The Consumer Financial Protection Bureau is working toward an improved marketplace by providing effective rules, consistent oversight, and evenhanded enforcement.
In 2005, my wife Tobie and I set out for a 10-month, 27,000-mile drive from the northern tip of Alaska to Ushuaia, Argentina. We saw vast and expansive seas, beautiful glaciers and rainforests, but also devastation caused by pervasive commercialism.
We need to stop calling public investment in “public transportation” a subsidy. America’s economic engine, and the very fabric of our society, is held together by its transportation infrastructure. Industry, jobs, schools, entertainment, public services delivery, police, fire, and other emergency services—the list goes on and on.
Transit, in one form or another, has followed me for much of my career. I have served as the chief information officer for a freight airline, a transporter and distributor of natural gas, and a passenger railroad, among other companies.
As a regulator and as a corporate executive, I have a unique perspective in the burgeoning world of sustainability because I’ve looked at this issue from both sides. Many would suggest that those two perspectives are like night and day, yet I believe the regulator and the regulated community have much in common.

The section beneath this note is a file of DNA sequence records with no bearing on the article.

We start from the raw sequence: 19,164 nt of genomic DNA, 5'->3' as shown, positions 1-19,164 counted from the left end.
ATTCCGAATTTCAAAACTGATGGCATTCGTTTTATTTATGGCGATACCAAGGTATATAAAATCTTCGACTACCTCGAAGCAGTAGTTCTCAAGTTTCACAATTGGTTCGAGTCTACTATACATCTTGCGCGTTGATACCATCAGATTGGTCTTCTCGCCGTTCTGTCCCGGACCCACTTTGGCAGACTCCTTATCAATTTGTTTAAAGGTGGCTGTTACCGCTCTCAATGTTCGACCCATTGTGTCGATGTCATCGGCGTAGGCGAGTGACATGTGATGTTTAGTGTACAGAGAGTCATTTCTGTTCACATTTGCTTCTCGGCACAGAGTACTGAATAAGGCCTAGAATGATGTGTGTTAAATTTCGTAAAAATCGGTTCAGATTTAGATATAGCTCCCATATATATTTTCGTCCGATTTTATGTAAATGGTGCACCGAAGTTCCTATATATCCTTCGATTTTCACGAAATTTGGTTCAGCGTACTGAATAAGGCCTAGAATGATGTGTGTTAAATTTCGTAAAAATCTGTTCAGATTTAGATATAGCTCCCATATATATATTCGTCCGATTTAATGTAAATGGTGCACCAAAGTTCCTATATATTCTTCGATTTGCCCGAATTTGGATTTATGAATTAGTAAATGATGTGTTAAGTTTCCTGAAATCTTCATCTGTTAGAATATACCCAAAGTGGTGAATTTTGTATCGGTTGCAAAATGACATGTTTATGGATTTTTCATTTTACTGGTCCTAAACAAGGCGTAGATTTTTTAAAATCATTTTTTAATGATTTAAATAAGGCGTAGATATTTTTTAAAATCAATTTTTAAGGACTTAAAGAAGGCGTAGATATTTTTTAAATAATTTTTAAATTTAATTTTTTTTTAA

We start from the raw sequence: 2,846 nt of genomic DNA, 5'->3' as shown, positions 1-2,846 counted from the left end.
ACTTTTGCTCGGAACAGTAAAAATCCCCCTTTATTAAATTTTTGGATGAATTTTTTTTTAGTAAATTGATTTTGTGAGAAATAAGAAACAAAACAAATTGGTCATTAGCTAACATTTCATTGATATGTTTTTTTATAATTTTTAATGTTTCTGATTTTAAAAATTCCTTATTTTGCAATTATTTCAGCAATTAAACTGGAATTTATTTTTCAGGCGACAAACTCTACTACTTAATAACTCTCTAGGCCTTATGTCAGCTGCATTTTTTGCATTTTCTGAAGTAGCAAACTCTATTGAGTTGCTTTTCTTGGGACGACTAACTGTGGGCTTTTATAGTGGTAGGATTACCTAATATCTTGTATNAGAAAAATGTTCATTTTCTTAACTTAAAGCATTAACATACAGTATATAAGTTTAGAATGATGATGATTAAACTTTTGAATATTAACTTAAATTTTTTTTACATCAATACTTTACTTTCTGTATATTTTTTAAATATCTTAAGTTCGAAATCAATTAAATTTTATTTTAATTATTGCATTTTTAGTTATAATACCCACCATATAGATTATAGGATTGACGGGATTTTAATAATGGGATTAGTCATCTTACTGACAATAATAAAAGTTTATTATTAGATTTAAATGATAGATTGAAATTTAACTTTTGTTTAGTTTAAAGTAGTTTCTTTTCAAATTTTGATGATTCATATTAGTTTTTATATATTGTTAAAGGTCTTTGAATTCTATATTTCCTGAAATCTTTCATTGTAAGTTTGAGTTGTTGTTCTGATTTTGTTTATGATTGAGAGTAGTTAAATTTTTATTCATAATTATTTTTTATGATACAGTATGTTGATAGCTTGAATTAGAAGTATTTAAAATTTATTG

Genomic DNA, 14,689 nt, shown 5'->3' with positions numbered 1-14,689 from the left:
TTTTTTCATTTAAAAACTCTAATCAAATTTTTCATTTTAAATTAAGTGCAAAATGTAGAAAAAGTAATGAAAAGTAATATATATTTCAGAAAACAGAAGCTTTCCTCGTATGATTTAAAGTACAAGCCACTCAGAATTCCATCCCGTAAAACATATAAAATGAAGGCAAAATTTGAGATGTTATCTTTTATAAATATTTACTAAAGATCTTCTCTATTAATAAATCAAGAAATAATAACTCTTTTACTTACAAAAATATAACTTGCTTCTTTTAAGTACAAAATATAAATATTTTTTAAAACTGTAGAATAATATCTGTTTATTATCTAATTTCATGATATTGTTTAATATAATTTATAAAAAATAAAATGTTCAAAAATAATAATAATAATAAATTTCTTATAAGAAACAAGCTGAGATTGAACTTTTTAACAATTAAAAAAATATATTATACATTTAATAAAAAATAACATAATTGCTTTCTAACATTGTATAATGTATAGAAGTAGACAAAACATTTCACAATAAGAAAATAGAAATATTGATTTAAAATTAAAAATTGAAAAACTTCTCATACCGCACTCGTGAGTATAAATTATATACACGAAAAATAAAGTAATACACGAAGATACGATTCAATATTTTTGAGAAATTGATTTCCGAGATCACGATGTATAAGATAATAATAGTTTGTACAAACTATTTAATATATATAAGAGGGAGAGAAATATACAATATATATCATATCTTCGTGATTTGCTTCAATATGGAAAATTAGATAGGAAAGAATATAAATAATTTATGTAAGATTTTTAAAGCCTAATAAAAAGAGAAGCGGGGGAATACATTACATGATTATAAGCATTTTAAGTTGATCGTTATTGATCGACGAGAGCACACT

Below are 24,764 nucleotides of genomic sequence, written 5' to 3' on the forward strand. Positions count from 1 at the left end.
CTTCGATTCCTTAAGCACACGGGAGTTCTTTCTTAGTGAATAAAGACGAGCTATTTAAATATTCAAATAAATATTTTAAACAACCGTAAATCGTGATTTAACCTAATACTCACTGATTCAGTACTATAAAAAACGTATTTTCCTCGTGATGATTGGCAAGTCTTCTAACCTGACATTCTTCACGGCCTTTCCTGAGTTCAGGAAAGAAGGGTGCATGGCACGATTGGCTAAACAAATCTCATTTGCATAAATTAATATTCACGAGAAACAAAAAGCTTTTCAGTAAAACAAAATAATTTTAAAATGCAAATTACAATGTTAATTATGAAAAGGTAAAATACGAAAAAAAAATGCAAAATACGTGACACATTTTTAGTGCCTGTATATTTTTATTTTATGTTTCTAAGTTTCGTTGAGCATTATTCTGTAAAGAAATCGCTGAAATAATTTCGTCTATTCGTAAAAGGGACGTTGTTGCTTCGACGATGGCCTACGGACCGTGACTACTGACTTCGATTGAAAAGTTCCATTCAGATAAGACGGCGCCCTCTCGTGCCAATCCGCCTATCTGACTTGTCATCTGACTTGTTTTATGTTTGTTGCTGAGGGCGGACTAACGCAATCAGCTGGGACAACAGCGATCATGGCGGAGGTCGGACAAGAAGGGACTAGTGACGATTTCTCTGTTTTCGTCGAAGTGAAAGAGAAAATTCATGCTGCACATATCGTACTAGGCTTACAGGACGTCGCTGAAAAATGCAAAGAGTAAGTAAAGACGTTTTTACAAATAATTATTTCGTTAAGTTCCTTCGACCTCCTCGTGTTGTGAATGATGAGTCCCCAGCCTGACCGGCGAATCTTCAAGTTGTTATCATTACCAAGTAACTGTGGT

My family’s company was founded in Arlington, Virginia, in 1956, as construction of the Capital Beltway began. Alongside the communities that were forming in the expanding metropolitan area, Dewberry built its reputation for civil engineering, architecture, and consulting services.
I’ve had a rather intimate relationship with food for my entire life. My parents were good cooks, and intrepid; there was rarely a better meal to be found. We had dinner together nearly every night, and my brother and I were helping from a young age.
Companies from virtually every industry are developing new strategies to confront the dramatic economic, political, and technological shifts that are occurring around the world.
Browse virtually any multinational firm’s website these days, and you’re likely to learn all about its commitment to such goals as human rights, the environment, and community development.
Business’ Role in Creating Rule of Law In 2003, Macedonia was a country coming out of violent conflict between citizens of ethnic Macedonian and ethnic Albanian origin. One Albanian businessman, when asked how ethnic issues affected commerce, succinctly noted, “Money is not ethnic.”